Christopher Street West, the nonprofit organization that stages the annual LA Pride parade and festival in West Hollywood, is no longer in the red.
A review of its 2017 tax return shows that CSW’s revenue for the year was $3.85 million and expenses were $3.48 million, leaving it ahead by $373,332. In the 2016 fiscal year, CSW saw a loss of $415,000.
The sale of festival tickets accounted for $1.3 million of CSW’s 2017 fiscal year revenue. Another $366,000 came from beverage sales at the festival and another $123,000 from food sales, charges for exhibitor booths and other Pride-related sources. The West Hollywood City Council in May voted to allocate $1.87 million to support the annual LA Pride event, an increase of 70% from the year before. The majority of that went to cover public safety.
CSW’s financial turnaround came after a major shakeup of its management and board of directors. In May 2018, Chris Classen, the controversial president of CSW’s board, was replaced by board member Estevan Montemayor. In July of that year, Madonna Cacciatore became the organization’s first full-time executive director.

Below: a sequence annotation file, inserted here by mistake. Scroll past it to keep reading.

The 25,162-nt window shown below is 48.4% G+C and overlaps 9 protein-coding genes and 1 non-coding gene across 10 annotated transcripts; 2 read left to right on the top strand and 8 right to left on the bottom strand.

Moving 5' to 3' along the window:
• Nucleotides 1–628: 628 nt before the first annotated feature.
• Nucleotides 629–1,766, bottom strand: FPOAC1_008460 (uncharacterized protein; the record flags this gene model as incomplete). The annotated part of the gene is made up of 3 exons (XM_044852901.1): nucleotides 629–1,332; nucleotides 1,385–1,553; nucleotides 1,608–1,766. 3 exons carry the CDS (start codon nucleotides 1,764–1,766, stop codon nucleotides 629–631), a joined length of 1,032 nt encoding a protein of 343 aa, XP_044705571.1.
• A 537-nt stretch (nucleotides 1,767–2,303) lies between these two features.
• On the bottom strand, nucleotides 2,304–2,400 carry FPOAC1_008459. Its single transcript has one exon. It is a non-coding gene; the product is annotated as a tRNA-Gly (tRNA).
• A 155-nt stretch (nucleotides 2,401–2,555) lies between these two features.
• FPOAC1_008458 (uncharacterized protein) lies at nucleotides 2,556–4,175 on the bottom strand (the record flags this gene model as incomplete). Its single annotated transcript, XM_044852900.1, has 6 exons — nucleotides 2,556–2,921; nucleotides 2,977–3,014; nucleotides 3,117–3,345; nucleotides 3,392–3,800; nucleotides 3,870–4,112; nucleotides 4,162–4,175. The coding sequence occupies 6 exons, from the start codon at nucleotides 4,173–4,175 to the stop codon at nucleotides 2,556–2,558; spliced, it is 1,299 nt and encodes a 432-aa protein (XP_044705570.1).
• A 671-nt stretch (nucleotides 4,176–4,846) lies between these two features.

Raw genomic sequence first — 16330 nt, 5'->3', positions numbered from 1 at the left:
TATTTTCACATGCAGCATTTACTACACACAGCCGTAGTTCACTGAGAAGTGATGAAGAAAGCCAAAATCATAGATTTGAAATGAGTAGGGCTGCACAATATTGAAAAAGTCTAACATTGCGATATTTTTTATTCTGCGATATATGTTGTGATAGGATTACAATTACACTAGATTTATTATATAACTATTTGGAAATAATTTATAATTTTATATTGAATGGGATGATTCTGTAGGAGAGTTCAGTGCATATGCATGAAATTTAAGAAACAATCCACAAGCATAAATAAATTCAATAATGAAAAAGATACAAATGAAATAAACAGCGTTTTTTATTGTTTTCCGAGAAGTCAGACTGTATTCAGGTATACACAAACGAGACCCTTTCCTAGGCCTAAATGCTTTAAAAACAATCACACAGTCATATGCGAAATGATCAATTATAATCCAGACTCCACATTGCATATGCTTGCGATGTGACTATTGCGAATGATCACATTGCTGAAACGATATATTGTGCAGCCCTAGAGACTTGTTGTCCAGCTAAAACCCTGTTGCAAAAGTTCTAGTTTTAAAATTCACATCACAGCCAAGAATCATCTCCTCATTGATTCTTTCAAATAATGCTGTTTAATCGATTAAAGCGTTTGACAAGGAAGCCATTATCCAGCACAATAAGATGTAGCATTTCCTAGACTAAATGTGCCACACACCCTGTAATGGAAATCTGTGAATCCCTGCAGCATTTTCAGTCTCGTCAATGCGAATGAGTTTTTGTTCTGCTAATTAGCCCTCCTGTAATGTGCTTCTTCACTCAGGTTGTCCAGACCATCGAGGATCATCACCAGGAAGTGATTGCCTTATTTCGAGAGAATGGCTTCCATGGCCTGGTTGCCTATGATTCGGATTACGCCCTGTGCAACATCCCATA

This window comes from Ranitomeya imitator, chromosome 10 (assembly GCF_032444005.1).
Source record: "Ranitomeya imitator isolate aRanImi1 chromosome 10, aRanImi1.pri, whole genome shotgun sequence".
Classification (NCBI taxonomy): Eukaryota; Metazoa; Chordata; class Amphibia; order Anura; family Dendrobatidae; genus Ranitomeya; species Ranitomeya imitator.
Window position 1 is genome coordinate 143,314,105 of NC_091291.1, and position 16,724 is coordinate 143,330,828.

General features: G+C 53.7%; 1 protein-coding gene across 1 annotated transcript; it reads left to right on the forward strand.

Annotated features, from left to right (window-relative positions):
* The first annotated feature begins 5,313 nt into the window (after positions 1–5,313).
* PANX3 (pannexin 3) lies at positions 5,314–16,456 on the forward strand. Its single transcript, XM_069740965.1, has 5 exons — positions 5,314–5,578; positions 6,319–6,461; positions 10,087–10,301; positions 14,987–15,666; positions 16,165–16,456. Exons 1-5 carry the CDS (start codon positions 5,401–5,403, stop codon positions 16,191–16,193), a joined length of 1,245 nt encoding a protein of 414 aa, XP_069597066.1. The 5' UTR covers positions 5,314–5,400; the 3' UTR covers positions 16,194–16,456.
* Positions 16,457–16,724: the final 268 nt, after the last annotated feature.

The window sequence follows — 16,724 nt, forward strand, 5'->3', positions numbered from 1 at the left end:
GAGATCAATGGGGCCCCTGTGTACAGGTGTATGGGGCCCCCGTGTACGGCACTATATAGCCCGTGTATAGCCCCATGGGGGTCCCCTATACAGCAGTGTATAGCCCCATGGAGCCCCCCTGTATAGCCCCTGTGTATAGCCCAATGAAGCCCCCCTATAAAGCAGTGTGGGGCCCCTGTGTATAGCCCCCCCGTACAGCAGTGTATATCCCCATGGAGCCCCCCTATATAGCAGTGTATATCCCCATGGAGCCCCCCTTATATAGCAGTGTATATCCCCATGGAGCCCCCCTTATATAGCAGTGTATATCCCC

Classen and board member Craig Bowers, who were partners in an events promotion business, recast the Pride festival in 2016 as a music festival that some labeled “the gay Coachella.” That move, which targeted Millennials, angered older LGBT people. Also upset were transgender and lesbian members of the community, whose specific programming originally was reduced by Classen and Bowers. Several LGBT groups called for a boycott of the event, which lost $395,000.
The parade was replaced in 2017 by the Resist March, a protest of actions taken by Donald Trump’s administration, although the festival continued. The festival was radically reduced in size because of construction taking place in West Hollywood Park. Revenue attributed to the Pride event was $1.5 million in 2016 and $1.8 million in 2017.